How Long Will This Barn Take to Pay For Itself?

Welcome back to the barn! 

Today I am going to be setting up the barn a little bit and trying to make the space in here a bit more usable. I will also be answering some questions that I got about the cost of the building.

Here is my general plan for the space. Over by the entrance, I have a flex space that I will call the garage. That’s where the vehicles will be parked, and they can be moved outside if I need that space while I’m working.

One concrete space is the chair kit area over in this back corner, which will take up three bays. That will be space for all of the packing materials and storage inventory. Part of the reason I’m putting it over here is that it doesn’t require a lot of forklift use as soon as those materials are over here. 

All of the remaining space is for lumber and workbench kits and slabs, etc. Those things require forklift access, so I will keep this space more open. 

First I am going to get the dust collection pipes into the trusses.

Next up is organizing the chair kit area. I want to try a different inventory management system. Previously, I had a pallet for every item for every SKU, which is nice for easy access to all of the parts of the chair, but it takes up a ton of floor space. I like that method for my more popular chairs, but I will put my less popular chairs onto shelves.

Then I will set this up to optimize the flow for packing chairs. I’ll pick my materials from the inventory, move to the bundling tables, next to the boxing station, and then last stop is a desk for hardware. Having dedicated space for those sub-tasks worked out really nicely at the warehouse, so I am going to replicate that here. 

So here is some new shelving that I put up, and I have the kits organized so that I can easily grab the most common SKU, and put the less popular SKUs higher up.

Next up, I am going to be putting up some 16 foot racking over in the garage area, and the butt of the telehandler will go in the space beneath the first shelf. Some difficulties and frustrations with dimensions and not being able to get access to the shelves with my machines, but I ended up putting some of the dust collection pieces on this shelving, because I don’t anticipate needing those things.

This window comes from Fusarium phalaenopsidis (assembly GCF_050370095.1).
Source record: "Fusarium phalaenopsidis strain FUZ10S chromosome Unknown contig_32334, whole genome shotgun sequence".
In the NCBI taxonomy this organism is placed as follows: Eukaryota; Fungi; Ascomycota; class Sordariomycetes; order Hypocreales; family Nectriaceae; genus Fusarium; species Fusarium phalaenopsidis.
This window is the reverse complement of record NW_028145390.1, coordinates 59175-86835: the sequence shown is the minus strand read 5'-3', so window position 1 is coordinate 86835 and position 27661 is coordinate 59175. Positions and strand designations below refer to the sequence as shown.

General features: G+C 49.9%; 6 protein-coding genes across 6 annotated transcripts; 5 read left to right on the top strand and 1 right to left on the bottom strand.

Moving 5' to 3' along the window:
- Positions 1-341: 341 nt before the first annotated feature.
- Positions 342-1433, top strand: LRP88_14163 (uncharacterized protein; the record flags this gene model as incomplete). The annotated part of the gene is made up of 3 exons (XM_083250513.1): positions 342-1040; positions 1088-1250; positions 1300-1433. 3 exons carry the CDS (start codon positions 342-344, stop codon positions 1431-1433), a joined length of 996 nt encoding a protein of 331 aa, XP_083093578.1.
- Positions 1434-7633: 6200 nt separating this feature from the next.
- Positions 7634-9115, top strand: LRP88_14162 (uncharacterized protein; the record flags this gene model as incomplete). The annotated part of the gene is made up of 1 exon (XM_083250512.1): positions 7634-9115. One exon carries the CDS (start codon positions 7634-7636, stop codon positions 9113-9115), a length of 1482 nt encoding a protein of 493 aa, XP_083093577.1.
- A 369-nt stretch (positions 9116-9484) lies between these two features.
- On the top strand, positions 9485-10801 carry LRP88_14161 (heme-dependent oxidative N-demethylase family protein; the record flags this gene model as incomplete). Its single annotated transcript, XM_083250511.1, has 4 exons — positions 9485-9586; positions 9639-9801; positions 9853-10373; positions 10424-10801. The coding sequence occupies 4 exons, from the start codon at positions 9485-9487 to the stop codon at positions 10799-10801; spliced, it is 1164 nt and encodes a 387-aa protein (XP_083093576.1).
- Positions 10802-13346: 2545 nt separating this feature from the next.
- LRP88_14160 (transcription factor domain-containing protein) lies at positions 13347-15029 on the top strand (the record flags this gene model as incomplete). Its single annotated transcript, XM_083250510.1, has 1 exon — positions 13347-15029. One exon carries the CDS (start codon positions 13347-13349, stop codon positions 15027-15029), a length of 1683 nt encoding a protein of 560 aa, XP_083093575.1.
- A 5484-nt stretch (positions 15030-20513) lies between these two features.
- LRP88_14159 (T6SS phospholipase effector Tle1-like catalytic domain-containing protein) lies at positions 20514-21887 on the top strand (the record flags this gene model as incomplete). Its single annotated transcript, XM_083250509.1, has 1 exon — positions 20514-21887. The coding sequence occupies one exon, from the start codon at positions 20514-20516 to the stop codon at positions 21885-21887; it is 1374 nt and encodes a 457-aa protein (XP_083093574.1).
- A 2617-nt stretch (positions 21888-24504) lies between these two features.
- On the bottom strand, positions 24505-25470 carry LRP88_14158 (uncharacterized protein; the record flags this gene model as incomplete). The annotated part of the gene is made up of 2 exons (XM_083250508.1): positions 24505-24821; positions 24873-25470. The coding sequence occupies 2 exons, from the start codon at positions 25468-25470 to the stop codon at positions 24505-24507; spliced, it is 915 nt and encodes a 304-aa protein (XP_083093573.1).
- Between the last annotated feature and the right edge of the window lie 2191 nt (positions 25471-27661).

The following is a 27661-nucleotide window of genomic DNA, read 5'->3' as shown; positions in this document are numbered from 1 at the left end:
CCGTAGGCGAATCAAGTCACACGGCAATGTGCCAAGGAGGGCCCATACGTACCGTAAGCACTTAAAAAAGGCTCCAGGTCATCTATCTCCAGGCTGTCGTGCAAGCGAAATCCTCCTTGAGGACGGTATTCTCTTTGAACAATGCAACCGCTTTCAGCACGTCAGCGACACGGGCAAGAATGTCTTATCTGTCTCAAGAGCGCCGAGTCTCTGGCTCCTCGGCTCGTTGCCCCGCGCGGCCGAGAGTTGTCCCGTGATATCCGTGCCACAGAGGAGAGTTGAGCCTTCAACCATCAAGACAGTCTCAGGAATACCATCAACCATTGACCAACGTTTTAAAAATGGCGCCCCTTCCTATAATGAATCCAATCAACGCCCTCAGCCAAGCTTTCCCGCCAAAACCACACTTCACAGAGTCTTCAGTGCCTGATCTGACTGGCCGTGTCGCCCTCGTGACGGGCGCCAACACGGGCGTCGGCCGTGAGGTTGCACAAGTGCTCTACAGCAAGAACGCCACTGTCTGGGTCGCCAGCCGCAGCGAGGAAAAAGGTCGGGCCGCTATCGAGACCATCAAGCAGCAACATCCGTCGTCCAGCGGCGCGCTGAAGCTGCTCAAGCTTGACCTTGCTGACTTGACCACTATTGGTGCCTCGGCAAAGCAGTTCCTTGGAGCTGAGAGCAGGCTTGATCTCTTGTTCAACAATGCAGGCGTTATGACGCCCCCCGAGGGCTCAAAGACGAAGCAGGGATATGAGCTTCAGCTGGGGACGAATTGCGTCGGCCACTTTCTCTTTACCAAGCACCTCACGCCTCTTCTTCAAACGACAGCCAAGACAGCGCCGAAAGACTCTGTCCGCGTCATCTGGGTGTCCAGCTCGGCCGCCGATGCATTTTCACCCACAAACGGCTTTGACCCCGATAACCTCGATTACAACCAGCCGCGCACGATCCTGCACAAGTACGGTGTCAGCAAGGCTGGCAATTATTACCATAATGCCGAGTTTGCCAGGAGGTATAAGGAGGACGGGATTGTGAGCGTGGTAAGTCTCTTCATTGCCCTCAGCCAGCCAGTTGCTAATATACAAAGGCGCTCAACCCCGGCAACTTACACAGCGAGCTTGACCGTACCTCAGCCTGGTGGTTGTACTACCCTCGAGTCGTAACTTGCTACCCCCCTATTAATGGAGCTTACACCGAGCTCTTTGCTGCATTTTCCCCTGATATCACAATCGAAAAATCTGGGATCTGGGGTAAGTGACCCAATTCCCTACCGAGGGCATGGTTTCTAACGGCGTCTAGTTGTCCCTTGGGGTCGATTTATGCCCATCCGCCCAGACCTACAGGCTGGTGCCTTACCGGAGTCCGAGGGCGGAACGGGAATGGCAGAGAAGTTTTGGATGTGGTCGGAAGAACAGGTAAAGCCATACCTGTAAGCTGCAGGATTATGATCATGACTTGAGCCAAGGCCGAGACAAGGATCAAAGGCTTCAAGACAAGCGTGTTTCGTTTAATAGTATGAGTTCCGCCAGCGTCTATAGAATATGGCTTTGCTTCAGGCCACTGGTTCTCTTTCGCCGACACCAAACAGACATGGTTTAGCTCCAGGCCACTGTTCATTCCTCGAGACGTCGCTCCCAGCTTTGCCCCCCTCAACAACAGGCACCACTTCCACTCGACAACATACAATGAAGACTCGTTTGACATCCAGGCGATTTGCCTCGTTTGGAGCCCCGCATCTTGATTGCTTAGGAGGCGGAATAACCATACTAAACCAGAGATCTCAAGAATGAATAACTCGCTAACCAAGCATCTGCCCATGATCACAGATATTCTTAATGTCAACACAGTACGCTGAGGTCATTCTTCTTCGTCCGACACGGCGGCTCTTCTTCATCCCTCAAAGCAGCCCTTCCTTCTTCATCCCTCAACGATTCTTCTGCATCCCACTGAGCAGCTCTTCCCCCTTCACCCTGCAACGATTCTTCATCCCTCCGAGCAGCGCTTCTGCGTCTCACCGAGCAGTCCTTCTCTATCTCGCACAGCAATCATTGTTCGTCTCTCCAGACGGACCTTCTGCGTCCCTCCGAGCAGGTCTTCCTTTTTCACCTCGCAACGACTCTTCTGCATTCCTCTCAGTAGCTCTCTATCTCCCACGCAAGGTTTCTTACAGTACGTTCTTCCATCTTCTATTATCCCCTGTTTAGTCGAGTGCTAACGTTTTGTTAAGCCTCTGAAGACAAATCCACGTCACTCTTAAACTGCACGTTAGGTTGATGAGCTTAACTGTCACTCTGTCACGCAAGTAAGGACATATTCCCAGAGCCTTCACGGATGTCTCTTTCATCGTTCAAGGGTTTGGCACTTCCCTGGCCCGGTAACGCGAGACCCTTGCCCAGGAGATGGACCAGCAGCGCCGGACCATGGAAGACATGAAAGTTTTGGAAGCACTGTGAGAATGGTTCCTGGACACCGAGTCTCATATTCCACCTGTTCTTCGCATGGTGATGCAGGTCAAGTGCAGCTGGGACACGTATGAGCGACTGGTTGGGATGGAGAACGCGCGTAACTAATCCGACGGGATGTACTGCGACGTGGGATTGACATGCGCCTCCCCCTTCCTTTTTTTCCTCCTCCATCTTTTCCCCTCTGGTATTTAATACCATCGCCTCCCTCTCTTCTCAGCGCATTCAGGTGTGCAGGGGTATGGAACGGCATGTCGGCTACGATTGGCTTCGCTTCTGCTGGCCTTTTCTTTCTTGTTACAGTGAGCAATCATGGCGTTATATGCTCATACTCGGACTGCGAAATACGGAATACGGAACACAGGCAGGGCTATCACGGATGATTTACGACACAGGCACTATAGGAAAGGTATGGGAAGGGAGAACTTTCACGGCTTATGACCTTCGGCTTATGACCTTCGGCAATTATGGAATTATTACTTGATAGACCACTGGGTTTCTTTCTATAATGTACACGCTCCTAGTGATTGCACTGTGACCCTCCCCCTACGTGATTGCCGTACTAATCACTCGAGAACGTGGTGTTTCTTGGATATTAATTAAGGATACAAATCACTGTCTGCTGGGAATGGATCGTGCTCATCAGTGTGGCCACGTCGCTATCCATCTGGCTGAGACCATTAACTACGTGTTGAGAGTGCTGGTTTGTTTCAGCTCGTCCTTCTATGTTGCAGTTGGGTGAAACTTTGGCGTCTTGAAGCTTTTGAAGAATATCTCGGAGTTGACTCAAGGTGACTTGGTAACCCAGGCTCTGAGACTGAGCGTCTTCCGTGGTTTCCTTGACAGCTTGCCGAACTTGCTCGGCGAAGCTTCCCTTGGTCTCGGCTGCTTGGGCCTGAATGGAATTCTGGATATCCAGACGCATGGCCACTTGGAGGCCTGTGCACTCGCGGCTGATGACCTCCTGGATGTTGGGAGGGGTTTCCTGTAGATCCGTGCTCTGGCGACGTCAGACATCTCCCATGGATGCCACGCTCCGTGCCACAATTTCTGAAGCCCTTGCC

Some progress was made, not as much as I would have liked. At least with that duct work put away, I have all of this space back again. It’s getting there, but I have a long way to go still.

Now for some questions and answers:

  1. How long will it take for the barn to pay for itself? 

-Let’s walk through some numbers here. Renting the warehouse space was about $20,000/year. It was 2,400 square feet, so the yearly per square foot cost was about $8.50. For comparison purposes, I’m going to say that these spaces are the same size, because functionally speaking, they are pretty comparable. So that would make my payback eight years and four months. However, now I have additional expenses: electricity, heat, taxes, and insurance. So for a round number, let’s say I have $400/month in expenses. That brings my more realistic payback to 10 years and 11 months. There are also some intangible expenses that I didn’t really have to worry about when I was renting, which are mostly facility costs. If something breaks, making sure I can get access to the building when it snows, etc.

I’m not super worried about the payback period on this building, because the building is located here on my property, so I have a much higher utilization rate than I did with the warehouse. I averaged about 2 trips a month to the warehouse, so that is 140 miles of driving in a month. That isn’t a great expense, but because it was farther away, I didn’t go there as often as I could. So the greatest intangible benefit of this new building is being able to come and work here whenever I want. I tend to work best by rotating from different place and task, which I will be able to do much more easily with this building on the property. 

  1. Did you realize that there is no bathroom in your barn? 

-That is on the list of things that can be added at any time. I could have had the plumbing installed into the floor for a bathroom, but then I had to commit to a spot for the bathroom. The only downside to doing it in the future is that the bathroom floor cannot be directly on the concrete floor. But I don’t think having a step up into a bathroom is a big deal. I will also have to figure out if I need to have a new septic system just for the barn or connect it to our current septic system, but… that’s something for the future. 

  1. What’s up with the windows?

-The windows on the west wall of the building don’t really serve the purpose of letting light in. They are more of an exterior aesthetic. We can see that face of the barn from the house and the driveway, so I think it just makes the building a bit nicer to look at. 

That’s going to do it for this one. Thank you as always for joining. I greatly appreciate it. If you have any questions or comments on the barn or the shop or whatever, please feel free to leave me a comment. As always, I’d be happy to answer any questions you might have. And until next time, happy woodworking!

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